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History of Iowa From the Earliest Times to the Beginning of the Twentieth Century/4/John F. Dillon

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[John F. Dillon]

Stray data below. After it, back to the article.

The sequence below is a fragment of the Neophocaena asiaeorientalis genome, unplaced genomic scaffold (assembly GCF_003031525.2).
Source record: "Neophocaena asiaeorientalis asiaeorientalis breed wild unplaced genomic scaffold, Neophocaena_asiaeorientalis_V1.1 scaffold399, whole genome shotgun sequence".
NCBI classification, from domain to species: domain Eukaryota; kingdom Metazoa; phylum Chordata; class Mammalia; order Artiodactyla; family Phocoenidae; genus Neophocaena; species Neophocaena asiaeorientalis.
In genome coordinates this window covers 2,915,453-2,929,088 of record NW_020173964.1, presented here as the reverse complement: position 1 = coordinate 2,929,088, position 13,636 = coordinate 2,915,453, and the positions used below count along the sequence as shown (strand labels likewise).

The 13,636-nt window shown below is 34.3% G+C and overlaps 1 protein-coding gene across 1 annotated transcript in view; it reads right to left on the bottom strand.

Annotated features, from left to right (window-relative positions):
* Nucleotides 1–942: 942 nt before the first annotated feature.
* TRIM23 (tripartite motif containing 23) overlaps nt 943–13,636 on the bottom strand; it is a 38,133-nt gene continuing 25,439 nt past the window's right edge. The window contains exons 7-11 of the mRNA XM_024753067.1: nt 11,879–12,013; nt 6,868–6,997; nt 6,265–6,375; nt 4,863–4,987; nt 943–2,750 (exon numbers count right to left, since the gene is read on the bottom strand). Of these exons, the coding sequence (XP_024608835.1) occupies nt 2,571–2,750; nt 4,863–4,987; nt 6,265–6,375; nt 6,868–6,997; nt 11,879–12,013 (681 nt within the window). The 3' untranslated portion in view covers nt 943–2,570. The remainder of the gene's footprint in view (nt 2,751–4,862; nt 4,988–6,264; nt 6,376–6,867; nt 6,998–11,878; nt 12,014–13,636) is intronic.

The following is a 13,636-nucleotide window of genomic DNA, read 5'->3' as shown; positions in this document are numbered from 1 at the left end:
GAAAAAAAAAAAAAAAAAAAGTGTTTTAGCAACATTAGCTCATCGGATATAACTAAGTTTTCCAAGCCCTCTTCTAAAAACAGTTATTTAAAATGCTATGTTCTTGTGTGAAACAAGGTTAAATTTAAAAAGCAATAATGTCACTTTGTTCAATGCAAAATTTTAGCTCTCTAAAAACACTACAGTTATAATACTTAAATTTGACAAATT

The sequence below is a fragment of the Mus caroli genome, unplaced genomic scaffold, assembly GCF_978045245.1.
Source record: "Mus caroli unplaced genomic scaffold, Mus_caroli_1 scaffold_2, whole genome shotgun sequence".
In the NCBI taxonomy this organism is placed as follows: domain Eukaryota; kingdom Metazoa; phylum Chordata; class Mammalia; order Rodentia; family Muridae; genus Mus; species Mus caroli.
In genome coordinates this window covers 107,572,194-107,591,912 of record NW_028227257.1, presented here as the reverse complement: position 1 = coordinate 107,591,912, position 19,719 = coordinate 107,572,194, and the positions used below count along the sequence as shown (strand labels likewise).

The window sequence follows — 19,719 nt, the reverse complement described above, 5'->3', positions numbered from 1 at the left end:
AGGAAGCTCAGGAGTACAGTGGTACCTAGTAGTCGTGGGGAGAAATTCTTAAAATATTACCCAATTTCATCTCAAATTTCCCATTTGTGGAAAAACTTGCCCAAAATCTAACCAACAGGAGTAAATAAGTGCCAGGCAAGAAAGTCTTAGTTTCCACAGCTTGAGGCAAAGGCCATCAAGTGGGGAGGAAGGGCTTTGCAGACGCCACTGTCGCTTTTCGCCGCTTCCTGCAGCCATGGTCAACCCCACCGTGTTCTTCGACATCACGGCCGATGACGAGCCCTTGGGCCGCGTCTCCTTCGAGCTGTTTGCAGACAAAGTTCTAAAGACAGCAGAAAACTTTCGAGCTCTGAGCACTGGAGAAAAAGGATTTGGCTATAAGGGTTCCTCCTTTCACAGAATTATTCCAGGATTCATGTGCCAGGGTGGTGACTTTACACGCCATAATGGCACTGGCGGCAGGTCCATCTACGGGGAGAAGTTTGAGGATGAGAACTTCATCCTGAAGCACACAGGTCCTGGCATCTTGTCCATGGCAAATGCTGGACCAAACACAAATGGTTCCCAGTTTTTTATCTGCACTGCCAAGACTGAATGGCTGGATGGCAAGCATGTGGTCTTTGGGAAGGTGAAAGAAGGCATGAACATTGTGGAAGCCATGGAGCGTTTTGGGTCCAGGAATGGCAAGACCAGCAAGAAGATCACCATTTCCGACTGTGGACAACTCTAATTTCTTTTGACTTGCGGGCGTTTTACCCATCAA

JOHN F. DILLON was born in Montgomery County, New York, December 25, 1831. His parents removed to Davenport in 1838, then a frontier village in the new Territory of Iowa. Here the son was educated in the common schools and when seventeen began the study of medicine with Dr. E. S. Barrows. He attended medical lectures at the Keokuk Medical College but finally concluded to study law. He entered the office of John P. Cook and pursued his legal studies until admitted to the bar in 1852. Soon after he was elected Prosecuting Attorney and rose rapidly in the profession until, in 1858, he was elected judge of the Seventh District. He served with distinction four years and in 1863 was nominated by the Republican State Convention for Judge of the Supreme Court. He was elected and in 1868 became Chief Justice. In 1869 he was reëlected for six years but before qualifying was appointed by President Grant United States Circuit Judge for the Eighth Circuit, consisting of the States of Iowa, Kansas, Missouri, Arkansas, Nebraska, Minnesota and Colorado. In 1869 he was made lecturer on Legal Jurisprudence in the State University of Iowa. He was the founder and editor of the Central Law Journal and author of a “Digest of the Decisions of the Supreme Court of Iowa,” as well as five volumes of United States Circuit Court Reports from 1871 to 1880. In 1879 he resigned the Circuit Judgeship (a life appointment) and removed to New York City where he had been chosen Professor of Real Estate and Equity Jurisprudence of the Law Department of Columbia College. In 1891-2 he was Lecturer on Municipal Law in Yale College. In 1892 he was chosen president of the American Bar Association. He has long had charge of the legal business of the Union Pacific Railroad Company, the Western Union Telegraph Company and the Manhattan Elevated Railroad Company. He has found time to continue his law writing as the author of a “Commentary on the Law of Municipal Corporations,” published in 1872, which has run through four editions; “Removal of Causes from State Courts to Federal Courts,” published in 1876, which has passed through three editions; “Laws and Jurisprudence of England and America,” being a series of lectures delivered before Yale University, published in Boston in 1895. Judge Dillon's works have had a large sale in England as well as in America, some editions having been published in London. In this country they were from the first recognized as standard legal authority. He is the author of many pamphlets on legal and historical affairs, and one of the most elegant memorial volumes that has appeared in this country, in memory of his wife and daughter who were lost at sea in July, 1898. His wife was the accomplished daughter of Hon. Hiram Price, long member of Congress from the Second Iowa District. From a boyhood of poverty and obscurity, but endowed with remarkable intellectual powers and untiring energy, John F. Dillon has by force of character, during a life of continuous work, reached the summit of the American Bar.